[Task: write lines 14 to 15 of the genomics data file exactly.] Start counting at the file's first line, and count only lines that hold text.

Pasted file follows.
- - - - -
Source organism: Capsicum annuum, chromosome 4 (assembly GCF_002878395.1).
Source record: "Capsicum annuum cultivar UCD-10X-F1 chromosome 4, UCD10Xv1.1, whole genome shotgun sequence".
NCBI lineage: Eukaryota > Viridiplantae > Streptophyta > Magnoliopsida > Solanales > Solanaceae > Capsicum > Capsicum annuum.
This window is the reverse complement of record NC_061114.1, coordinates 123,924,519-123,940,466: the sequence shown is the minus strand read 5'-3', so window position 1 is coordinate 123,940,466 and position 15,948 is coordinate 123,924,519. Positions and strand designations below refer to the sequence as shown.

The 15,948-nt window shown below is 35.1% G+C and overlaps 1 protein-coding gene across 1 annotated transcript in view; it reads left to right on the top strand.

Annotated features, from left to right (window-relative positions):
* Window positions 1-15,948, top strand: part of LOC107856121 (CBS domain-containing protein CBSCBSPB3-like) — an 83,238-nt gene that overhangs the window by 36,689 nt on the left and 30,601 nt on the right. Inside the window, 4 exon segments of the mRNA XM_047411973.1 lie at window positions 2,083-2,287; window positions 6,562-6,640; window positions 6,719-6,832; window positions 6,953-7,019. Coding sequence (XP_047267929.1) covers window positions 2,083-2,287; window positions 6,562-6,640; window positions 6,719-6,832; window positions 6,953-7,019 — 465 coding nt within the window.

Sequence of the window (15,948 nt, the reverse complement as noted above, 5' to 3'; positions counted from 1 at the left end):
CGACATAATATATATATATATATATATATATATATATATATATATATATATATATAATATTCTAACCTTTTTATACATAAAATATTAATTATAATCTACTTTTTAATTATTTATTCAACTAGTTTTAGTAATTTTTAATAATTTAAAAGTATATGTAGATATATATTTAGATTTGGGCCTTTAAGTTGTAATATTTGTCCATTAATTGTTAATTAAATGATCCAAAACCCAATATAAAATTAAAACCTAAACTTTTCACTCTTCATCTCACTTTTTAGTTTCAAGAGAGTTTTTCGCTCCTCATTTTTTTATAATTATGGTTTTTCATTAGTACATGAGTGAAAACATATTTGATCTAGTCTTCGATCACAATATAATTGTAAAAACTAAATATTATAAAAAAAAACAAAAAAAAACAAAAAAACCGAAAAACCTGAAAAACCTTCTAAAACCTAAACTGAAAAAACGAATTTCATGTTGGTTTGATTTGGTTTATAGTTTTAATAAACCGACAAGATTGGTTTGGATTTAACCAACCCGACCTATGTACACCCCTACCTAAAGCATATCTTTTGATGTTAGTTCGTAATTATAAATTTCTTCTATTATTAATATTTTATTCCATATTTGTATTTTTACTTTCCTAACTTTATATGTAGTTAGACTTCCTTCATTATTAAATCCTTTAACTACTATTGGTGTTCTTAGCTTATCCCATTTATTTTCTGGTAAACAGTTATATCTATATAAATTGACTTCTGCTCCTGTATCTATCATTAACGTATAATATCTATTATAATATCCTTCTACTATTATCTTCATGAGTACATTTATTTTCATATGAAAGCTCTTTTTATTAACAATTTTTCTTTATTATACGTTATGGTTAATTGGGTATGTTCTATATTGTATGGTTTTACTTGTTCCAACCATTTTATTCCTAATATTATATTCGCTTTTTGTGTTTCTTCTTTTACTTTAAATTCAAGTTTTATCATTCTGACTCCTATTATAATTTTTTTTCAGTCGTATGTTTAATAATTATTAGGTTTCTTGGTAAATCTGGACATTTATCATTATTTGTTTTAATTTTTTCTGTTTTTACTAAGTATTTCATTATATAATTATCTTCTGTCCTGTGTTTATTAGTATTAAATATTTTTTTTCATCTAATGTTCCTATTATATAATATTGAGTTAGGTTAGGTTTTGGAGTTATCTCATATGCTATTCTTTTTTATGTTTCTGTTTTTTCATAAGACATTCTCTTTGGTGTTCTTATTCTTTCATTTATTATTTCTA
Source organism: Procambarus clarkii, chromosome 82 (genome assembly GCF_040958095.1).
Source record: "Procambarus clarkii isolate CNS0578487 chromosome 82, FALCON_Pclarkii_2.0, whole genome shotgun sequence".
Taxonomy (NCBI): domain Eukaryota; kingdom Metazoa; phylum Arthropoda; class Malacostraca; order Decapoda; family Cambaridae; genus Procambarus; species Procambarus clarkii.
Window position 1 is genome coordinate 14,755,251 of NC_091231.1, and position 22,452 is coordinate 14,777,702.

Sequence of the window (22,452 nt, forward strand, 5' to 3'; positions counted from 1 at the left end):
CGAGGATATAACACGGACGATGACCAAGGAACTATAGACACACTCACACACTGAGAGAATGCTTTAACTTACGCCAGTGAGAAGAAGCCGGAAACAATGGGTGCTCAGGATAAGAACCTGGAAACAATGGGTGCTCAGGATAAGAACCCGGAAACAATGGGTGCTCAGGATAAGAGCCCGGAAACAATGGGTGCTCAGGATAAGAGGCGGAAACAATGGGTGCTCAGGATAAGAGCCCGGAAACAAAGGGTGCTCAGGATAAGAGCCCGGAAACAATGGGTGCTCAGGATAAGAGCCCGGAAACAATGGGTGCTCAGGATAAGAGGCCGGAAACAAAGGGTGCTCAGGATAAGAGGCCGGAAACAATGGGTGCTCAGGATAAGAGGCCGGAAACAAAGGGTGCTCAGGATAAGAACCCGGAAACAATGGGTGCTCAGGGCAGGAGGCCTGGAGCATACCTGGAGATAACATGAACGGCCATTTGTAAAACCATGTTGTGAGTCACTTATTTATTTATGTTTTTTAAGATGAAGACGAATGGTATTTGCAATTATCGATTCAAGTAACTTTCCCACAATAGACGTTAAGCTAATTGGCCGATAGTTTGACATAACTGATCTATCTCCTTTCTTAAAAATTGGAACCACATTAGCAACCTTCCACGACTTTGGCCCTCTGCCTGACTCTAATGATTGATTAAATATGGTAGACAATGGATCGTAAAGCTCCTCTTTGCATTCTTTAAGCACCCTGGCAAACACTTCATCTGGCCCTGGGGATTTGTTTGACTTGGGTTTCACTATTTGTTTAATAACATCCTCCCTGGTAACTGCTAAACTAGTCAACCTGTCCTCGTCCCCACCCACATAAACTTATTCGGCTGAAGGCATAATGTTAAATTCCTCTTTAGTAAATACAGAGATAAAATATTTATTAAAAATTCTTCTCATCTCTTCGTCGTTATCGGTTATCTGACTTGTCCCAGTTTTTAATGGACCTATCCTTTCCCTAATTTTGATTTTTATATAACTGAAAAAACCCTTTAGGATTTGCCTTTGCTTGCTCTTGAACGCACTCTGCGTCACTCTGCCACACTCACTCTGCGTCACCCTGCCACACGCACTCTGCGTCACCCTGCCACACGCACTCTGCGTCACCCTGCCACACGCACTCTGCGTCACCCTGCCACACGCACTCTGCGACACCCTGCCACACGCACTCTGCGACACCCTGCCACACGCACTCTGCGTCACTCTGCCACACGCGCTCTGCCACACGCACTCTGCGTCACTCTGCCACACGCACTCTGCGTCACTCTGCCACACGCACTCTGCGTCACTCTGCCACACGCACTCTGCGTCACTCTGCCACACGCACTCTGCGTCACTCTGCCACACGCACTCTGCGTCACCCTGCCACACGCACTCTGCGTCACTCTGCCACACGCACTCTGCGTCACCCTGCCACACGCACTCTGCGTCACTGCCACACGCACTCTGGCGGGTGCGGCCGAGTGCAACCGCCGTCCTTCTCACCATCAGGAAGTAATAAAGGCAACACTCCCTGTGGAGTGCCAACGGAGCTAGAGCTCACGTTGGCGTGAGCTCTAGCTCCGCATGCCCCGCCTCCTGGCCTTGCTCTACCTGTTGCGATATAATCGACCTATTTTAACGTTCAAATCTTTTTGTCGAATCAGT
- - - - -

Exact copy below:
Sequence of the window (22,452 nt, forward strand, 5' to 3'; positions counted from 1 at the left end):
CGAGGATATAACACGGACGATGACCAAGGAACTATAGACACACTCACACACTGAGAGAATGCTTTAACTTACGCCAGTGAGAAGAAGCCGGAAACAATGGGTGCTCAGGATAAGAACCTGGAAACAATGGGTGCTCAGGATAAGAACCCGGAAACAATGGGTGCTCAGGATAAGAGCCCGGAAACAATGGGTGCTCAGGATAAGAGGCGGAAACAATGGGTGCTCAGGATAAGAGCCCGGAAACAAAGGGTGCTCAGGATAAGAGCCCGGAAACAATGGGTGCTCAGGATAAGAGCCCGGAAACAATGGGTGCTCAGGATAAGAGGCCGGAAACAAAGGGTGCTCAGGATAAGAGGCCGGAAACAATGGGTGCTCAGGATAAGAGGCCGGAAACAAAGGGTGCTCAGGATAAGAACCCGGAAACAATGGGTGCTCAGGGCAGGAGGCCTGGAGCATACCTGGAGATAACATGAACGGCCATTTGTAAAACCATGTTGTGAGTCACTTATTTATTTATGTTTTTTAAGATGAAGACGAATGGTATTTGCAATTATCGATTCAAGTAACTTTCCCACAATAGACGTTAAGCTAATTGGCCGATAGTTTGACATAACTGATCTATCTCCTTTCTTAAAAATTGGAACCACATTAGCAACCTTCCACGACTTTGGCCCTCTGCCTGACTCTAATGATTGATTAAATATGGTAGACAATGGATCGTAAAGCTCCTCTTTGCATTCTTTAAGCACCCTGGCAAACACTTCATCTGGCCCTGGGGATTTGTTTGACTTGGGTTTCACTATTTGTTTAATAACATCCTCCCTGGTAACTGCTAAACTAGTCAACCTGTCCTCGTCCCCACCCACATAAACTTATTCGGCTGAAGGCATAATGTTAAATTCCTCTTTAGTAAATACAGAGATAAAATATTTATTAAAAATTCTTCTCATCTCTTCGTCGTTATCGGTTATCTGACTTGTCCCAGTTTTTAATGGACCTATCCTTTCCCTAATTTTGATTTTTATATAACTGAAAAAACCCTTTAGGATTTGCCTTTGCTTGCTCTTGAACGCACTCTGCGTCACTCTGCCACACTCACTCTGCGTCACCCTGCCACACGCACTCTGCGTCACCCTGCCACACGCACTCTGCGTCACCCTGCCACACGCACTCTGCGTCACCCTGCCACACGCACTCTGCGACACCCTGCCACACGCACTCTGCGACACCCTGCCACACGCACTCTGCGTCACTCTGCCACACGCGCTCTGCCACACGCACTCTGCGTCACTCTGCCACACGCACTCTGCGTCACTCTGCCACACGCACTCTGCGTCACTCTGCCACACGCACTCTGCGTCACTCTGCCACACGCACTCTGCGTCACTCTGCCACACGCACTCTGCGTCACCCTGCCACACGCACTCTGCGTCACTCTGCCACACGCACTCTGCGTCACCCTGCCACACGCACTCTGCGTCACTGCCACACGCACTCTGGCGGGTGCGGCCGAGTGCAACCGCCGTCCTTCTCACCATCAGGAAGTAATAAAGGCAACACTCCCTGTGGAGTGCCAACGGAGCTAGAGCTCACGTTGGCGTGAGCTCTAGCTCCGCATGCCCCGCCTCCTGGCCTTGCTCTACCTGTTGCGATATAATCGACCTATTTTAACGTTCAAATCTTTTTGTCGAATCAGT